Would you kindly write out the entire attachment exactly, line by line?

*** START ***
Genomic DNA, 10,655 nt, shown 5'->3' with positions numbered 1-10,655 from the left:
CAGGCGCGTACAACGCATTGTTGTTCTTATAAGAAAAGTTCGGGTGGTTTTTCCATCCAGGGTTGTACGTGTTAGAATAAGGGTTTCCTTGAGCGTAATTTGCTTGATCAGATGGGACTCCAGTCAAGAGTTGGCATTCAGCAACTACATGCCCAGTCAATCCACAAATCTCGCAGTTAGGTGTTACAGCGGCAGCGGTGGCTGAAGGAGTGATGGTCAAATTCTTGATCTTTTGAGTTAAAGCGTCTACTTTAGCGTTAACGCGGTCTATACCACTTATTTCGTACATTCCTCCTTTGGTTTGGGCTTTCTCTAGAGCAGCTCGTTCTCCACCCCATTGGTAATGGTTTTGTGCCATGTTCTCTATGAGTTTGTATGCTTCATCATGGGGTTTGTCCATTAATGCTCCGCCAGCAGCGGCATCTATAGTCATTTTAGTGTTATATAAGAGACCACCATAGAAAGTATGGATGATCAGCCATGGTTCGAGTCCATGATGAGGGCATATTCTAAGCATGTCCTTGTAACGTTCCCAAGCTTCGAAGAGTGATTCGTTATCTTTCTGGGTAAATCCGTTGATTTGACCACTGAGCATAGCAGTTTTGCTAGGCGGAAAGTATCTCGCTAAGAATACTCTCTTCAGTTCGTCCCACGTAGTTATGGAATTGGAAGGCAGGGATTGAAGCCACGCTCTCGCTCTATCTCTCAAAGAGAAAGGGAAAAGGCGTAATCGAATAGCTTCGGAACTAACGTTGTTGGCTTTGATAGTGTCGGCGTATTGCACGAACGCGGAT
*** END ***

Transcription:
Genomic DNA, 10,655 nt, shown 5'->3' with positions numbered 1-10,655 from the left:
CAGGCGCGTACAACGCATTGTTGTTCTTATAAGAAAAGTTCGGGTGGTTTTTCCATCCAGGGTTGTACGTGTTAGAATAAGGGTTTCCTTGAGCGTAATTTGCTTGATCAGATGGGACTCCAGTCAAGAGTTGGCATTCAGCAACTACATGCCCAGTCAATCCACAAATCTCGCAGTTAGGTGTTACAGCGGCAGCGGTGGCTGAAGGAGTGATGGTCAAATTCTTGATCTTTTGAGTTAAAGCGTCTACTTTAGCGTTAACGCGGTCTATACCACTTATTTCGTACATTCCTCCTTTGGTTTGGGCTTTCTCTAGAGCAGCTCGTTCTCCACCCCATTGGTAATGGTTTTGTGCCATGTTCTCTATGAGTTTGTATGCTTCATCATGGGGTTTGTCCATTAATGCTCCGCCAGCAGCGGCATCTATAGTCATTTTAGTGTTATATAAGAGACCACCATAGAAAGTATGGATGATCAGCCATGGTTCGAGTCCATGATGAGGGCATATTCTAAGCATGTCCTTGTAACGTTCCCAAGCTTCGAAGAGTGATTCGTTATCTTTCTGGGTAAATCCGTTGATTTGACCACTGAGCATAGCAGTTTTGCTAGGCGGAAAGTATCTCGCTAAGAATACTCTCTTCAGTTCGTCCCACGTAGTTATGGAATTGGAAGGCAGGGATTGAAGCCACGCTCTCGCTCTATCTCTCAAAGAGAAAGGGAAAAGGCGTAATCGAATAGCTTCGGAACTAACGTTGTTGGCTTTGATAGTGTCGGCGTATTGCACGAACGCGGAT